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PORNO AND CRACK: HOW TO KEEP YOUR FAMILY TOGETHER




WHAT WOULD CARL DO? It’s worth asking.


Carl Newman, as he’s known to his friends, and A.C. Newman, as he’s known to people who have been buying the music of his band, The New Pornographers, for a couple of decades, does not appear in the personal growth/self-help/life coach section of any store.


This is a pity, especially for those who recently came through Easter, Passover, Eid Mubarak or Mother’s Day gatherings that were fraught or delicate or just plain tricky to manoeuvre through, and already are dreading Christmas or Thanksgiving or State Of Origin parties.


It may be that beyond the pleasures of the new album, Continue As A Guest, The New Pornographers have a lot to teach us about interpersonal relationships: how to manage them, how to survive them, how to write supremely enjoyable pop songs from the fruits of them. And wouldn’t we all benefit from that?


They are after all a band that is ostensibly Canadian, with American contributors, though some of the Canadians now live in the USA, and nobody lives next door to anybody else. A band centred around singer/songwriter Newman, that for most of its 25 years has contained within it two singer/songwriters with successful careers of their own in Neko Case and Dan Bejar, aka Destroyer, who recently exited, but still has a cowriting credit on the new record. A band that has old friends (bass player, John Collins) and a relative (Newman’s niece, keyboardist Kathryn Calder) alongside a relative newcomer who has only 10 years duty (drummer Joe Seiders).


“I think when I was putting this band together I had songs and I wanted to figure out a way to make them cool and new, or different and original, so I thought I would just collect people together that I thought were good at what they do,” Newman says. “In a way it felt kind of like a computer program: I will assemble all these people who I think are good at what they do and then up with the songs through this program and hopefully it will come out. And that would be a way of arranging it. A lot of the arranging would then be done for me, filtered through these different people.”



That’s crazy, it will never work!


“It seems kind of ridiculous to think of it now, but I remember thinking that we would just be kind of faceless. I just wanted to be a method of putting out songs,” says Newman. “But then I accidentally asked people with too much magnetism. I asked people like Neko [Case] and Dan Bejar [aka …] And so this band that I thought of as kind of faceless all of a sudden it turns out we were kind of likeable. It turns out we were a bunch of people with personalities and that kind of came through.”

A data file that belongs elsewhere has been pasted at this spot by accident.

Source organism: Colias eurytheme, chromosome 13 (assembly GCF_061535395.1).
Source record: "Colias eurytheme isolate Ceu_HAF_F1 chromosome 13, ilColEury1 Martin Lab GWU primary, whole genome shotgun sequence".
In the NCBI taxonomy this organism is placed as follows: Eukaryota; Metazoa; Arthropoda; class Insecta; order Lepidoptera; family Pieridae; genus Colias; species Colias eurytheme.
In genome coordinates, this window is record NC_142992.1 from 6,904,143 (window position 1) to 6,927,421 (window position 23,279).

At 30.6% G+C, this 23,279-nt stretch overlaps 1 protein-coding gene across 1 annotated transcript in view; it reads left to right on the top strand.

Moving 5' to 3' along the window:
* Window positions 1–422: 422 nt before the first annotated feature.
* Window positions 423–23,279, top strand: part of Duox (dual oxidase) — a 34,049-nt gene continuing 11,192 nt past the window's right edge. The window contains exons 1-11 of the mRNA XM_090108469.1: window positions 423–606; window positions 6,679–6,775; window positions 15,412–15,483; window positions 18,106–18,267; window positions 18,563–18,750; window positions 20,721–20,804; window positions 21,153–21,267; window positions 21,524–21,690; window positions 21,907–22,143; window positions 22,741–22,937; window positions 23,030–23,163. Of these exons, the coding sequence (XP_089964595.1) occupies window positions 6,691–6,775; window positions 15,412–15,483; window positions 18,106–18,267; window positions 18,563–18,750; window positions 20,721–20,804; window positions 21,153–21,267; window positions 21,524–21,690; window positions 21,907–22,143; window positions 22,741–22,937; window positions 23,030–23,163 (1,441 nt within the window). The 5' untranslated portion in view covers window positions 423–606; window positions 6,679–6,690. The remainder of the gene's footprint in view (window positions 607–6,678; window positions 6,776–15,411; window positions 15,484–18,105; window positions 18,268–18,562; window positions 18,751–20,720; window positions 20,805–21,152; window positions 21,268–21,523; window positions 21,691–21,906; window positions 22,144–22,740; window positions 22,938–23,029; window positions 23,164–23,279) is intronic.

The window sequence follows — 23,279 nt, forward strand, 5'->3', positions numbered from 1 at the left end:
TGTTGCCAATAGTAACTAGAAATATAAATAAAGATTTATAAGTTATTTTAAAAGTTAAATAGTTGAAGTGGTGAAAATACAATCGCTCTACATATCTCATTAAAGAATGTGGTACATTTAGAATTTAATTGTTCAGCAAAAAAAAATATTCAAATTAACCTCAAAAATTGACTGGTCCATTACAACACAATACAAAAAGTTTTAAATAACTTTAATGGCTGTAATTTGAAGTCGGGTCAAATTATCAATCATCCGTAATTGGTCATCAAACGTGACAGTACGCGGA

Don’t you hate that: best laid plans of anonymity ruined by talent and appeal?


“Exactly. It’s very annoying.”


Maybe just as annoyingly, it’s kept working. Which is where we came in. Faced by our own are disparate family gatherings we could ask W.W.C.D.?


“Everybody has their own thing,” he says sagely. “When you take a group of people and this is their only thing, I think you can get weird. Like if you are five people in a band and you will write songs, you might all be fighting to get your songs in the band. But in this case, Neko had her thing and Neko was never trying to write songs for the band because she was writing songs for herself; Dan Bejar, I was basically bugging him to write songs. I was the one taking songs from him, so it wasn’t like he was fighting to get songs in the band. I would see him play live and say I want that song. That song you did, Jackie, I want that one.”


Is the answer separation not combination then? Help us out Guru, how can we make our families work as well as The New Pornographers?


“What works in your favour you know is there are probably a lot of people who have done enough cooking and they are happy to have somebody else do it. But if this was the only meal of the year, if there was only one meal in your life and everybody was coming together that day for the one meal, yeah, it might get ugly. You might have too many cooks. But luckily I think everyone’s going to be happy that you’re doing it.